We are currently trialling our new-look independent.co.uk website - please send any feedback to beta@independent.co.uk


Spy Scandal: The double life of a quiet old lady

Co-op tea from a Che Guevara mug. Paul Lashmar on the bizarre world of a suburban spy
WHEN great-grandmother Melita Norwood, 87, stepped out of her house in suburban Bexleyheath yesterday, it was hard to believe she could be the most important spy ever recruited by the KGB.

Her neighbours knew she was a life-long Communist who still took the Morning Star - she would buy 32 copies of each issue and hand them out to friends - but she never appeared anything other than harmless, the only evidence of radicalism were the CND posters in the bay window of her semi.

Now she is unmasked as the agent who leaked key Western secrets to the Soviet Union for more than 40 years, only stopping when she retired in 1972: secrets that changed the history of the 20th century.

During the Second World War she gave vital intelligence of British and American development of the atomic bomb to her KGB handlers. This helped Stalin to manufacture his own bomb two years ahead of schedule.

Her treachery would have remained a secret had Russian intelligence archivist Vasili Mitrokhin not defected to MI6 in 1992. He brought with him a treasure trove - six large trunkfuls of KGB files. One of the agent files was marked with the codename "Hola" and revealed the existence of a a top agent who had remained undetected for more than four decades.

Melita Norwood, nee Sirnis, was born in 1912, the English daughter of a Latvian father and a British mother, and grew up in unremarkable circumstances in the Home Counties. At the age of 20, in 1932, she joined the innocuous sounding British Non-Ferrous Metals Research Association in London as a clerk. In the early 1930s she also joined the Communist Party.

In 1935 Miss Sirnis was recommended to the NKVD, a predecessor of the KGB, by Andrew Rothstein, one of the founders of the British Communist Party. As the Spanish Civil War - the first great struggle between Communism and Fascism - began, she was recruited.By 1937 she was a full agent.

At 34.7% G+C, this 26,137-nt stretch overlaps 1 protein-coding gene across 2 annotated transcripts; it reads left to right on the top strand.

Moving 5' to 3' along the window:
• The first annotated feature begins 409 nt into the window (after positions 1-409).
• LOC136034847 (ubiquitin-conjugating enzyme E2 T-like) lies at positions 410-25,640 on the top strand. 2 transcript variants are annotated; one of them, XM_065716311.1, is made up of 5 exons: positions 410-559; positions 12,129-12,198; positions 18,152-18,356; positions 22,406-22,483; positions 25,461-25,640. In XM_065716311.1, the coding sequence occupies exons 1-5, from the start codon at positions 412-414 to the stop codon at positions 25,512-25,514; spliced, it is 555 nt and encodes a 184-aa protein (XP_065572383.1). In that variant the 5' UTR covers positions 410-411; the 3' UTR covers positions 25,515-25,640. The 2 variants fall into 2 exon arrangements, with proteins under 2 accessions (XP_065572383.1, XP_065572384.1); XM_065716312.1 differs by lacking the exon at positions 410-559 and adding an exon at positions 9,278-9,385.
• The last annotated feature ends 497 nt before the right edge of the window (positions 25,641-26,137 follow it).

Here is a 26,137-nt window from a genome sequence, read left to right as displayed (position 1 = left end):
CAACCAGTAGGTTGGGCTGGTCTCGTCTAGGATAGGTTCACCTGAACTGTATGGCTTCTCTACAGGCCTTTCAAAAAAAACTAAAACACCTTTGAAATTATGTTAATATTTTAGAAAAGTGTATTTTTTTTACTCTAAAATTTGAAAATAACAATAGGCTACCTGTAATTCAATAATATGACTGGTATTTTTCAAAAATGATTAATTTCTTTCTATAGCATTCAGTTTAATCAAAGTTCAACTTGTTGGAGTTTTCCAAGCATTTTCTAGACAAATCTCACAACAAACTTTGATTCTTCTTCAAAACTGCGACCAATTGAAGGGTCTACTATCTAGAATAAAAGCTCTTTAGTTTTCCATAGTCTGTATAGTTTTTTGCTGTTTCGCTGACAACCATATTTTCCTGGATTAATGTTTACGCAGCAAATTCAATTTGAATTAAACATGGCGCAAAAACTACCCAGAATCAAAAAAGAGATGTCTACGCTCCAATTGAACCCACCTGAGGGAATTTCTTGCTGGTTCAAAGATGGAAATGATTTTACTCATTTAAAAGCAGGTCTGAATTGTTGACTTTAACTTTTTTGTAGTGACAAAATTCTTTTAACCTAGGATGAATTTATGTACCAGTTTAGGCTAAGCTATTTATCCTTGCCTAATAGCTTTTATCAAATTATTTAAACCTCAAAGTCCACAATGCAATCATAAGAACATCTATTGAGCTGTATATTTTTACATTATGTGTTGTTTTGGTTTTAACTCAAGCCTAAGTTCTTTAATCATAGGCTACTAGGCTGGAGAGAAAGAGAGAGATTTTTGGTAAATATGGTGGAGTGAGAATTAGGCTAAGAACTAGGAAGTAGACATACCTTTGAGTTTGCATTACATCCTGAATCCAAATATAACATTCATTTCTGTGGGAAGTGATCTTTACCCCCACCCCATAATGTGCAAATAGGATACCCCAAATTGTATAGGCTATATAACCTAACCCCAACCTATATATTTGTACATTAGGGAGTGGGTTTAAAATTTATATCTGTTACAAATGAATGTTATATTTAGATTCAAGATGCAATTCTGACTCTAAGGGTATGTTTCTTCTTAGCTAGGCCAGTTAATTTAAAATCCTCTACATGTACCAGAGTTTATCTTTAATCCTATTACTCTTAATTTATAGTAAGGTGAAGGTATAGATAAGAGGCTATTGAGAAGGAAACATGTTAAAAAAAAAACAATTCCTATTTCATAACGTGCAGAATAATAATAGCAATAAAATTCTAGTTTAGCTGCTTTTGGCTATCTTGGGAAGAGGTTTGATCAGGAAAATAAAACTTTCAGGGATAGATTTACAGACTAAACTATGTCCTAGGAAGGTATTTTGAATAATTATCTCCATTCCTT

In 1930s the Soviet Communists were desperately trying to turn a feudal, agriculture-based nation into an industrial society capable of mass-producing modern armaments. Key to this was research into metallurgy and this is exactly what Melita Norwood had access to in her apparently lowly job.

As early as 1938, she was nearly caught by the British. She had links with a spy ring working for the Soviets in the Woolwich Arsenal, and three other agents were caught by MI5 and imprisoned. But they could not identify agent Hola.

Her importance can be seen in that, when purges in the foreign intelligence services prevented the Soviets from maintaining contact with many of their overseas agents, the Soviets valued her so highly they maintained contact with her and not Kim Philby. In the meantime, she married a Communist maths teacher. They bought the home in Bexleyheath, and began a family.

There was to be an unexpected and enormous bonus for the Soviets in having a spy in the Non-Ferrous Metals Research Association during the Second World War. In the early years of the war a top secret project known as "Tube Alloys" was launched, to build an atomic bomb. Understanding the properties of certain metals like uranium was a key requirement. Much of the research passed over the desk of Miss Sirnis's boss.

Quietly and efficiently she removed Tube Alloys files from her boss's safe, photographed their contents and passed them on to her Soviet controller.